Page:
The seminal State Street Bank case held a claim to be patent eligible where it yielded a “useful, concrete, and tangible result.” State Street Bank was explicitly overruled by the Supreme Court’s Bilski opinion, but the general guidance appears to be alive and well. For example, the District of Delaware recently borrowed from several post Alice Federal Circuit cases and found an invention was directed to an abstract idea where the invention “lacks a concrete or tangible form.”

The invention in Kaavo, Inc. v. Cognizant Technology Solutions Corp., Inc., 14-1192-LPS-CJB (D. Del. Feb. 5, 2016) relates to a cloud computing system with multiple tiers. The tiers can include, for example, a load balancer or a server cluster. The specific claims recite a method of managing this cloud computing system.

The Court held the invention to lack patent eligibility. First, the Court held the claim was directed to an abstract idea by citing several Federal Circuit cases and concluding

“setting up and managing a cloud computing environment” does, in fact, amount to an abstract idea. The concept implicates an idea “having no particular concrete or tangible form” and that is “devoid of a concrete or tangible application.”

But the fact that the claim involves an abstract idea was only part of step 1. The Court then determined whether the claim was directed to the abstract idea. “From here, can it be said that claim 1 is ‘directed to’ this abstract idea?” The Court specifically borrowed from the Internet Patents Federal Circuit opinion and determined the abstract idea must amount to the “basic character” of the patent’s subject matter. Here, it did.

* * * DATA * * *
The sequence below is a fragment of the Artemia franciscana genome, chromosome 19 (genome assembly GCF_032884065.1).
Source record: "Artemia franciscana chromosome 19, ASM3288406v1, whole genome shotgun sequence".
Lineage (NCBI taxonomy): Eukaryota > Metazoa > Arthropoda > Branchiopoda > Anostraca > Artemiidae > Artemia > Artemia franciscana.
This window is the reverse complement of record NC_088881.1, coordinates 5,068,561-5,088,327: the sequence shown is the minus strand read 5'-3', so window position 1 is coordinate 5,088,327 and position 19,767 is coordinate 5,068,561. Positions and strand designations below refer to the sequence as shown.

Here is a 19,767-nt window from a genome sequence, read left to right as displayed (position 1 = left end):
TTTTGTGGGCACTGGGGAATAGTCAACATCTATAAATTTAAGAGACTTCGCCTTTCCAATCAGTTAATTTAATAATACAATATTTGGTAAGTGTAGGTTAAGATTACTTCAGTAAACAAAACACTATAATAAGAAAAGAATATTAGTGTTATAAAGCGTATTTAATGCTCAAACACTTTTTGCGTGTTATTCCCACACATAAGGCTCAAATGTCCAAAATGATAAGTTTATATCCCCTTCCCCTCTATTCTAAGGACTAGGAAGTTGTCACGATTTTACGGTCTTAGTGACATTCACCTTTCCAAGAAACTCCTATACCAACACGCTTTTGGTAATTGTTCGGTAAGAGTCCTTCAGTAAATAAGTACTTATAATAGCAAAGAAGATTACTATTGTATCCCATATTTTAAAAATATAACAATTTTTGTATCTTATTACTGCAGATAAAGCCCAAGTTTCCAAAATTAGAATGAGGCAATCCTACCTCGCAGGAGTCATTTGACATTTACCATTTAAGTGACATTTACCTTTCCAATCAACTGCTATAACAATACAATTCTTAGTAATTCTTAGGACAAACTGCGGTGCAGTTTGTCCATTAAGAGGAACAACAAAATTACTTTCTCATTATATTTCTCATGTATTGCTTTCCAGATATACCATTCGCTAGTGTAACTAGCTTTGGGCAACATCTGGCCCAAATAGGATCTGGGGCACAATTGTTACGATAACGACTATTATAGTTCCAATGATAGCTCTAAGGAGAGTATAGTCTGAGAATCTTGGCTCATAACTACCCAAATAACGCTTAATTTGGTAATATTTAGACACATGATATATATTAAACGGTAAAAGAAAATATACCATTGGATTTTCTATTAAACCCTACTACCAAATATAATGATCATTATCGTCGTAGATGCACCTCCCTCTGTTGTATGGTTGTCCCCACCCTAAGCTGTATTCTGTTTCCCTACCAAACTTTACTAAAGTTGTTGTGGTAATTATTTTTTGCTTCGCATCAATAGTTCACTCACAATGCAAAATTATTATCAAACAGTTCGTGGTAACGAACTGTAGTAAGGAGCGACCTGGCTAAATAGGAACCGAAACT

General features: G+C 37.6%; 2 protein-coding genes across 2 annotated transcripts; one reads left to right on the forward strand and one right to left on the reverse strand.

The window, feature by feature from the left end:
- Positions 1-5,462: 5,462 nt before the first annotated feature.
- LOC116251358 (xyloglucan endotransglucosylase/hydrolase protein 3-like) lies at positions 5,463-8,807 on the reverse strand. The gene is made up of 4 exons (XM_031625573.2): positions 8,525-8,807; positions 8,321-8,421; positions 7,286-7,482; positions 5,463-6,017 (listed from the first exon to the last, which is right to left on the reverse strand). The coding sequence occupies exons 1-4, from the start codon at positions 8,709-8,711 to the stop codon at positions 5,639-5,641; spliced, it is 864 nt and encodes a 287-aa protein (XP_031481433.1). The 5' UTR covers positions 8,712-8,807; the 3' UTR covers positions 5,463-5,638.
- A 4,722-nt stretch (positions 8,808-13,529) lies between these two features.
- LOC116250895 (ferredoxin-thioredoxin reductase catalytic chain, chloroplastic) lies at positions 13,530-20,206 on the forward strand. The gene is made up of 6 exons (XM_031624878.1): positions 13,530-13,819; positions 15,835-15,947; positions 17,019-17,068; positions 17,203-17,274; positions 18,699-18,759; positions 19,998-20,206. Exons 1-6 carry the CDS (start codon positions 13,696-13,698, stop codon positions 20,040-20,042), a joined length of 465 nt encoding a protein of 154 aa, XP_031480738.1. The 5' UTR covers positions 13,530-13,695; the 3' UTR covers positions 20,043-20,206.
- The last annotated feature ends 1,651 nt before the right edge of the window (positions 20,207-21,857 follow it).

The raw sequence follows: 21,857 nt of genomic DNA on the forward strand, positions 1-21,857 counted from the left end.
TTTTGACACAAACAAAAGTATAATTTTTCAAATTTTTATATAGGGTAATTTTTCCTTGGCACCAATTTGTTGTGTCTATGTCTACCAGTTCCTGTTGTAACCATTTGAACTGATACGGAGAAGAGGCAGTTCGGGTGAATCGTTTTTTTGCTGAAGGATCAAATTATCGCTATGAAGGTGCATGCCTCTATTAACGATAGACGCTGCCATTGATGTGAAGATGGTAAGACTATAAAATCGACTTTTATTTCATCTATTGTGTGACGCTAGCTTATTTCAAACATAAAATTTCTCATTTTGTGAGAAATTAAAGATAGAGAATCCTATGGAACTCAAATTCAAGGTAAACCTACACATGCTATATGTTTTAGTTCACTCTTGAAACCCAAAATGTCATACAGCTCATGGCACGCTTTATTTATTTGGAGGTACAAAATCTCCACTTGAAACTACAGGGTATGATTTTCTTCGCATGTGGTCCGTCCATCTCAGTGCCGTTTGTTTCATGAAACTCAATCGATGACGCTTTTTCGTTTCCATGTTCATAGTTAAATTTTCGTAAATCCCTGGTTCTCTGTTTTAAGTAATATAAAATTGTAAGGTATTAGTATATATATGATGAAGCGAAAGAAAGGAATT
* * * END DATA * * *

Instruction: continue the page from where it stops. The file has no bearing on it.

Moving on to Alice step 2, the Court held the claims recited no inventive concept, rejecting the Plaintiff’s arguments that the claims implied that certain hardware must be used, or that the claims did not preempt the technological area at issue.

Interestingly, the court refused to invalidate some of the dependent claims of the patent, holding the Defendants had not presented sufficient claim-by-claim analysis to render a decision: “They [the Defendants] do not address these claims on a claim-by-claim basis, leaving the Court often to have to apply broad arguments to multiple claims at the same time, with limited record support for those arguments.”

Takeaway

Kaavo makes clear that no §101 analysis is the same, and there exists no cookie cutter for attacking or defending patent-eligibility. The Court noted that preemption is not itself determinative, but can be instructive. The Court applied Federal Circuit case law to loosely define a new test for determining whether an invention is “directed to” an “abstract idea,” but it is unclear whether other tribunals will be receptive to this test. The Court did make clear that, to invalidate all claims, defendants should address all claims in their motion rather than rely on broad arguments better directed to other claims.